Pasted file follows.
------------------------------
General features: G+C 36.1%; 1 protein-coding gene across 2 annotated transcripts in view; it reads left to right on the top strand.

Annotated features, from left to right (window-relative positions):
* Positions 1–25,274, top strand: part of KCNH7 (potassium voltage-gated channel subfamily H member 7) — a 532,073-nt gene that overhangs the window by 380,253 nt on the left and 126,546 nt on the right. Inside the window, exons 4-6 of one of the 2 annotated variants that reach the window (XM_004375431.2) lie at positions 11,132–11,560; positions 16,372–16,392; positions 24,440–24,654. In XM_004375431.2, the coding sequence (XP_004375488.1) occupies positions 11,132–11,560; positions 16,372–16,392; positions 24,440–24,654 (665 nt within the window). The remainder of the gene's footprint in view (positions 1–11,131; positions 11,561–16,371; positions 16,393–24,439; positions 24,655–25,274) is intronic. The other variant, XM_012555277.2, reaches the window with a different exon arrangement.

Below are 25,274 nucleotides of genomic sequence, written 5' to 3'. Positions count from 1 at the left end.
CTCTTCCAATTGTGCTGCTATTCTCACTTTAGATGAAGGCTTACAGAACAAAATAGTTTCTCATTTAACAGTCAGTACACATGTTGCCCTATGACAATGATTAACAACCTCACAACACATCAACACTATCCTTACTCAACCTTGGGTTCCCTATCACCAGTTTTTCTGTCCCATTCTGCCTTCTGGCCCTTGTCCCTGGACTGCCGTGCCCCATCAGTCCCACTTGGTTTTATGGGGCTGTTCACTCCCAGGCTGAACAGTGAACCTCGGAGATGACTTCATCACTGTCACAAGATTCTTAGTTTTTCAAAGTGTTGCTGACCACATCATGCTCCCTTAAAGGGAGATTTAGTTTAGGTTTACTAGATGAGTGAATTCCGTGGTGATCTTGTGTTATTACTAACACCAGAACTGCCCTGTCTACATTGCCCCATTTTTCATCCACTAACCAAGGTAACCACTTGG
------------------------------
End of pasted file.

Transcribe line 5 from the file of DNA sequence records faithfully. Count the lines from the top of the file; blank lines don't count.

CTCTTCCAATTGTGCTGCTATTCTCACTTTAGATGAAGGCTTACAGAACAAAATAGTTTCTCATTTAACAGTCAGTACACATGTTGCCCTATGACAATGATTAACAACCTCACAACACATCAACACTATCCTTACTCAACCTTGGGTTCCCTATCACCAGTTTTTCTGTCCCATTCTGCCTTCTGGCCCTTGTCCCTGGACTGCCGTGCCCCATCAGTCCCACTTGGTTTTATGGGGCTGTTCACTCCCAGGCTGAACAGTGAACCTCGGAGATGACTTCATCACTGTCACAAGATTCTTAGTTTTTCAAAGTGTTGCTGACCACATCATGCTCCCTTAAAGGGAGATTTAGTTTAGGTTTACTAGATGAGTGAATTCCGTGGTGATCTTGTGTTATTACTAACACCAGAACTGCCCTGTCTACATTGCCCCATTTTTCATCCACTAACCAAGGTAACCACTTGG